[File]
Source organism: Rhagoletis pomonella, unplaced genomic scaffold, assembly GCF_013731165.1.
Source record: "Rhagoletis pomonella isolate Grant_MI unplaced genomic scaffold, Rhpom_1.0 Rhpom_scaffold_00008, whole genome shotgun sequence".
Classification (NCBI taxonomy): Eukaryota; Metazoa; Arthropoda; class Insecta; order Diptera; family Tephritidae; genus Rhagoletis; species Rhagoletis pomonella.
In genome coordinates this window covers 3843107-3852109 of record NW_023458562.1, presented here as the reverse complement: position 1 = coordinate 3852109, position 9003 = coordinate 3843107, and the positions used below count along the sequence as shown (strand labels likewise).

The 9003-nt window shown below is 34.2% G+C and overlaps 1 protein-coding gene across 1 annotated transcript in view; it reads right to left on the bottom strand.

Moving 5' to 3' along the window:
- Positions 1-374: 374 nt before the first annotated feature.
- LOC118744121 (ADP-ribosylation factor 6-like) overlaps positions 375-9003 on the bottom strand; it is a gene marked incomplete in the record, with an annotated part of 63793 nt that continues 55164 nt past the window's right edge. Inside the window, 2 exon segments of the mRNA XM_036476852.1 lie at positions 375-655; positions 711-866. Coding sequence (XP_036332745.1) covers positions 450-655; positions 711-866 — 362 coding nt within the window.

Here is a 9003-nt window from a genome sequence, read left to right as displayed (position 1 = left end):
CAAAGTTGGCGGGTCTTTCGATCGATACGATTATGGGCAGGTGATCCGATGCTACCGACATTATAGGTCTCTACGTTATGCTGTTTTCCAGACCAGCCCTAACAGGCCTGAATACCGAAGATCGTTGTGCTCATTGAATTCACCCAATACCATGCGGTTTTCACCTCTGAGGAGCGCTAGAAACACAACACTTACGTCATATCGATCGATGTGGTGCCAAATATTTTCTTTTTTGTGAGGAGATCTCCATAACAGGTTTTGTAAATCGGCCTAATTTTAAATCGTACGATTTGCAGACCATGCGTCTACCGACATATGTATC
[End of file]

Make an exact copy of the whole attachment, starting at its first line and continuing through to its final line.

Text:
Source organism: Rhagoletis pomonella, unplaced genomic scaffold, assembly GCF_013731165.1.
Source record: "Rhagoletis pomonella isolate Grant_MI unplaced genomic scaffold, Rhpom_1.0 Rhpom_scaffold_00008, whole genome shotgun sequence".
Classification (NCBI taxonomy): Eukaryota; Metazoa; Arthropoda; class Insecta; order Diptera; family Tephritidae; genus Rhagoletis; species Rhagoletis pomonella.
In genome coordinates this window covers 3843107-3852109 of record NW_023458562.1, presented here as the reverse complement: position 1 = coordinate 3852109, position 9003 = coordinate 3843107, and the positions used below count along the sequence as shown (strand labels likewise).

The 9003-nt window shown below is 34.2% G+C and overlaps 1 protein-coding gene across 1 annotated transcript in view; it reads right to left on the bottom strand.

Moving 5' to 3' along the window:
- Positions 1-374: 374 nt before the first annotated feature.
- LOC118744121 (ADP-ribosylation factor 6-like) overlaps positions 375-9003 on the bottom strand; it is a gene marked incomplete in the record, with an annotated part of 63793 nt that continues 55164 nt past the window's right edge. Inside the window, 2 exon segments of the mRNA XM_036476852.1 lie at positions 375-655; positions 711-866. Coding sequence (XP_036332745.1) covers positions 450-655; positions 711-866 — 362 coding nt within the window.

Here is a 9003-nt window from a genome sequence, read left to right as displayed (position 1 = left end):
CAAAGTTGGCGGGTCTTTCGATCGATACGATTATGGGCAGGTGATCCGATGCTACCGACATTATAGGTCTCTACGTTATGCTGTTTTCCAGACCAGCCCTAACAGGCCTGAATACCGAAGATCGTTGTGCTCATTGAATTCACCCAATACCATGCGGTTTTCACCTCTGAGGAGCGCTAGAAACACAACACTTACGTCATATCGATCGATGTGGTGCCAAATATTTTCTTTTTTGTGAGGAGATCTCCATAACAGGTTTTGTAAATCGGCCTAATTTTAAATCGTACGATTTGCAGACCATGCGTCTACCGACATATGTATC